Organizations that are not required to file annual reports, such as churches and those exempt by statute, should make sure their financial records are in order. An accountant, treasurer, or other officer with financial responsibility for the organization should prepare a financial report summarizing the last three years' financial activities for submission to the AGO. If you have questions about the form or content for a 3-year financial report, please call the AGO at 617-727-2200, x2101.

Step Two: Take and confirm the required board action.

The organization should ensure that it has complied with notice and voting requirements for dissolving, and obtained an officer's certificate attesting to the action and its adequacy. A sample officer's certificate is available here.

Step Three: Complete a Form PC-F.

Once the organization's compliance is confirmed, a Form PC-F must be completed, reporting for the fiscal year in which the organization is dissolving. The Form PC-F will always be reporting for a stub year. No filing fee, 990/990-EZ/990-PF, or financial audit/review is required with the Form PC-F, but the AGO reserves the right to require additional financial and operational information if necessary or appropriate for its review. If additional information is required, you will be contacted. If more than a year has passed since the fiscal year covered by the last complete Form PC, a full Form PC, with all required attachments and filing fee, must be filed for that completed year in addition to the Form PC-F for the subsequent period.

Organizations that are not otherwise required to report to the AGO, such as churches, do not complete a Form PC-F.

Step Four: Complete the Administrative Dissolution Worksheet

Once the organization has ensured that its four most recent fiscal years of the Form PC have been filed and the Form PC-F has been completed, the financial information should be checked for accuracy. Complete the Dissolution Worksheet by following the Dissolution Worksheet Instructions so that any discrepancies in accounting may be addressed and corrected prior to submitting the Administrative Dissolution Package. Submission of the package with financial discrepancies or without a completed worksheet will result in a delay in processing the dissolution.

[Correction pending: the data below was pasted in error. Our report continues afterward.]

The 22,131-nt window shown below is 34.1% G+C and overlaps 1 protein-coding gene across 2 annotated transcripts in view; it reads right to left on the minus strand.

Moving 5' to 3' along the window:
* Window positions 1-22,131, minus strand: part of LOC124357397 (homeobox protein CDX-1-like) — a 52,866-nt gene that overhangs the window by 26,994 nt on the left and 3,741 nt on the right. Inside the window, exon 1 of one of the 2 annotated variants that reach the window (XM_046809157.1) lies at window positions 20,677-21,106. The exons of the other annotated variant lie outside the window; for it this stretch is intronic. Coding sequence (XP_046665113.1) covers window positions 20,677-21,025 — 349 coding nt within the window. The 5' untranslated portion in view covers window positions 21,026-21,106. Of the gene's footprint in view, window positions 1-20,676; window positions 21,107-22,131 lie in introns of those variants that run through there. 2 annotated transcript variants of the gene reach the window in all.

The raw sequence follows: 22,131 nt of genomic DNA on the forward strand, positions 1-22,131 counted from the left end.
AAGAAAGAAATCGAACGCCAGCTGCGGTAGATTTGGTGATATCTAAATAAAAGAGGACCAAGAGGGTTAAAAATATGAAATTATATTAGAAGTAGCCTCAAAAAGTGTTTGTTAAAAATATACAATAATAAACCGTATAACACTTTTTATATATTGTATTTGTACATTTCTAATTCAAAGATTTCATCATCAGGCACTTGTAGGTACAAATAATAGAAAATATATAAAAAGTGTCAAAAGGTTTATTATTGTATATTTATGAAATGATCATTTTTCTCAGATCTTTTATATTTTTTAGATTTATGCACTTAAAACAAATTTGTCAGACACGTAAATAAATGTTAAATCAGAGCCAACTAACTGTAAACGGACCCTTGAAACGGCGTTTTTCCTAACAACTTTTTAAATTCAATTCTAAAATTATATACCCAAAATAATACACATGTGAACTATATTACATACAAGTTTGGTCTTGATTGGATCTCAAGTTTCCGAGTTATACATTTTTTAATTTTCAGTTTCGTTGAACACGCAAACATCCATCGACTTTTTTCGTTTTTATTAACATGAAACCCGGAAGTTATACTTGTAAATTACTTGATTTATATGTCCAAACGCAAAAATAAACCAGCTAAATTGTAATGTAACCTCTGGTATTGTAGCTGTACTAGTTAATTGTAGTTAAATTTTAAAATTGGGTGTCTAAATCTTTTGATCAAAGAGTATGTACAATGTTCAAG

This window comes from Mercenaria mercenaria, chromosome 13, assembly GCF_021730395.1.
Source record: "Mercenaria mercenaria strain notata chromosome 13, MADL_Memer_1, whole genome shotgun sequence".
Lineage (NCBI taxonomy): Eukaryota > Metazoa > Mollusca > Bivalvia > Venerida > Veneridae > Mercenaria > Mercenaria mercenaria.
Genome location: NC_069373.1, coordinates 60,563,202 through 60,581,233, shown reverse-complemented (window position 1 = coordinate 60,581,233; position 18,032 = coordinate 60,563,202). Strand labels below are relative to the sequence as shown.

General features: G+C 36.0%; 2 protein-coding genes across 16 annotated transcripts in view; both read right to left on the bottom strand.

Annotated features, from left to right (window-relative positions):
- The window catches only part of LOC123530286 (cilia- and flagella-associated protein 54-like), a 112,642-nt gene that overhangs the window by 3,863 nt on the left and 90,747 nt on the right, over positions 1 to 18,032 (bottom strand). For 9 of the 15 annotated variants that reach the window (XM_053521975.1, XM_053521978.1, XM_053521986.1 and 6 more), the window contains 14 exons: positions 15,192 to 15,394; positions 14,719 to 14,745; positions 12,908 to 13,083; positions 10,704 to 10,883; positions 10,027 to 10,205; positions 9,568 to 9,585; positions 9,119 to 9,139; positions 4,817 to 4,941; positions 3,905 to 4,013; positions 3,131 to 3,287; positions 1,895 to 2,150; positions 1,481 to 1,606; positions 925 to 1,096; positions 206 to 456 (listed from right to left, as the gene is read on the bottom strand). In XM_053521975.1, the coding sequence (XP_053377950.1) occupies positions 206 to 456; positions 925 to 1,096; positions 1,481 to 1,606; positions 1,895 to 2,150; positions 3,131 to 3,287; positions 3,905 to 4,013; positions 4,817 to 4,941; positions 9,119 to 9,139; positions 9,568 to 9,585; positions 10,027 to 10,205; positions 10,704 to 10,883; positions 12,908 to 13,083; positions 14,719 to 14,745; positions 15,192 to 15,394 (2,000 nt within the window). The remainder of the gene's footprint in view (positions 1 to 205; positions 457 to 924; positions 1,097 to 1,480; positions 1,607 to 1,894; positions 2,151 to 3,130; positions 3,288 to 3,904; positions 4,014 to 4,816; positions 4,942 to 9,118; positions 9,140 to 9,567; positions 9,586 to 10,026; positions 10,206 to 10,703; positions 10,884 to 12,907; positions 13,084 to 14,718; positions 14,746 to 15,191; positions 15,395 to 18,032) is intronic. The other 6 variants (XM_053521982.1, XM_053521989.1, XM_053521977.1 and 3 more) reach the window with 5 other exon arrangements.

Step Five: Prepare the administrative dissolution petition and accompanying documents.

Once compliance is confirmed and the PC-F is completed, the organization should prepare an administrative dissolution petition. The petition should: 1) indicate why the public charity is dissolving, 2) affirm that the organization is in compliance with its registration and reporting requirements, 3) indicate that it followed the appropriate procedure to authorize the dissolution under M.G.L. c. 180, §11A(b), 4) affirm that all funds (if it received any) were used to support the organization's mission and that any disbursements were made consistent with that mission, and 5) acknowledge that the AGO's approval of the dissolution does not, in and of itself, operate to waive or release any financial liabilities to third parties that might otherwise exist. 

Sample documents are provided below for your use. To the extent possible please use these models and take care to include the organization's name and all other specified information. These are samples only; they are not "fill-in-the-blank" forms. These documents require that you include all relevant circumstances related to the dissolution of the organization. For example, if your organization never received any assets or engaged in any activity, the petition must reflect this and it would not be accurate to say that all funds received have been used in furtherance of the organization's mission.